Trip provides learning experience

The recent trip to California in the Smart car was a learning experience in several ways. First, snow storms in the Sierra Nevada in a Smart car are not particularly pleasant, but the $250 round trip fuel cost was great.

The recent trip to California in the Smart car was a learning experience in several ways. First, snow storms in the Sierra Nevada in a Smart car are not particularly pleasant, but the $250 round trip fuel cost was great.

More relevantly though, we met with several other Canadian travellers in Paradise who were also considering the shape their retirement would take.

We all agreed that we had a distinct distaste for winter, but should we buy a fifth wheel, or a condo or house? And if it was the latter, where should it be?  (And let’s not forget as I have cautioned here a number of times, about the pitfalls of Canadians buying U.S. real estate.) Maybe we should continue to rent hotel rooms, with our every whim attended to … but should it be five star, or the small Inn type that we were currently experiencing?

No surprise to the reader, I’m sure, but we didn’t all come to the same conclusion, and some of us didn’t come to any conclusion at all.  Bob and Linda might be on their way home from the south towing a fifth wheel as we speak. Or not. Could be that they will join us next year at the Hotel California.

We did, though, reach some conclusions that will certainly affect the financial plan for retirement. First, we are not five-star people … much preferring the ease of making our meals in our own, or a communal kitchen facility.

Epiphany number two was that road trips, for the next eight or so years of limited vacation, are not really practical, thereby ruling out the fifth wheel or motor home.  Phew, this research and financial planning stuff is exhausting.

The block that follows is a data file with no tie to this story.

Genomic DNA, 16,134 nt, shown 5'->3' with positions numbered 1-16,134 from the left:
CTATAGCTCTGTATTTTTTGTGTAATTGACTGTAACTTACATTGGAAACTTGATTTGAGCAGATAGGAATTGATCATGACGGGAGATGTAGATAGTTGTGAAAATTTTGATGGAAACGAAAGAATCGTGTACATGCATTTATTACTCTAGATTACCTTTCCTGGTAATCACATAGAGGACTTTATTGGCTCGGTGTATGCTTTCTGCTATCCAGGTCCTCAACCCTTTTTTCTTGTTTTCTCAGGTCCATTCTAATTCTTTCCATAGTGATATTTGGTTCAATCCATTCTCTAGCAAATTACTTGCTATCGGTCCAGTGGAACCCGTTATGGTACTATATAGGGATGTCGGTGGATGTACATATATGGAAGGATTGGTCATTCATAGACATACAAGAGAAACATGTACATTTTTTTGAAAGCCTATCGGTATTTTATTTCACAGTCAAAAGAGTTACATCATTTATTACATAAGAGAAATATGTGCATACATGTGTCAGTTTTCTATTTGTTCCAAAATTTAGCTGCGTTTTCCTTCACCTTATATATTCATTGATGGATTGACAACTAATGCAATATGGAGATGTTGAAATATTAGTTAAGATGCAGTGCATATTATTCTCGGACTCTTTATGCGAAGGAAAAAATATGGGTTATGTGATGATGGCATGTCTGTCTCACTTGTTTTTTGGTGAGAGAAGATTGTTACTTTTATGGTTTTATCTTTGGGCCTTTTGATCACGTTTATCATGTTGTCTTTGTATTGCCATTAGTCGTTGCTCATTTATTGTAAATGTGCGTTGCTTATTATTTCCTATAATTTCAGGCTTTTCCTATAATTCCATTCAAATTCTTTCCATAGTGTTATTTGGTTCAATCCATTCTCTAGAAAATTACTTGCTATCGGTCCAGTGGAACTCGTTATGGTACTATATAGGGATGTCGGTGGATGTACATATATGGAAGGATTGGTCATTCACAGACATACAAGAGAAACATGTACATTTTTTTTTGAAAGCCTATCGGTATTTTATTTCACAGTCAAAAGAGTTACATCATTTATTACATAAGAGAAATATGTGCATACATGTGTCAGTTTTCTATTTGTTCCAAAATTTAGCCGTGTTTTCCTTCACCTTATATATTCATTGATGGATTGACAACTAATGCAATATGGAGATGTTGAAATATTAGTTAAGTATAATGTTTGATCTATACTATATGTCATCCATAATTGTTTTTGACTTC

Stay tuned in the fall for our rental condo vs. small hotel comparison. And a principle that was realized after significant wine research under the full moon one night … capital that could be spent on a vacation home, generating five per cent interest would pay for our dream vacation every year and allow  us to change our destination at will. More factors to consider.

Conclusion:   financial plans are really not just about the dollars, you also need to truly understand what it is that you want before you leap into a large financial commitment.

 

 

 

Judy Poole is a financial advisor with Raymond James, and has spent the last 39 years involved in the financial industry. You can reach her at judy.poole@raymondjames.ca. This article is provided as a general source of information and should not be considered personal investment advice.  The views expressed are those of the author and not necessarily those of Raymond James Ltd. Securities offered through Raymond James Ltd., member – Canadian Investor Protection Fund. Financial planning and insurance offered through Raymond James Financial Planning Ltd., not a member – Canadian Investor Protection Fund.

 

 

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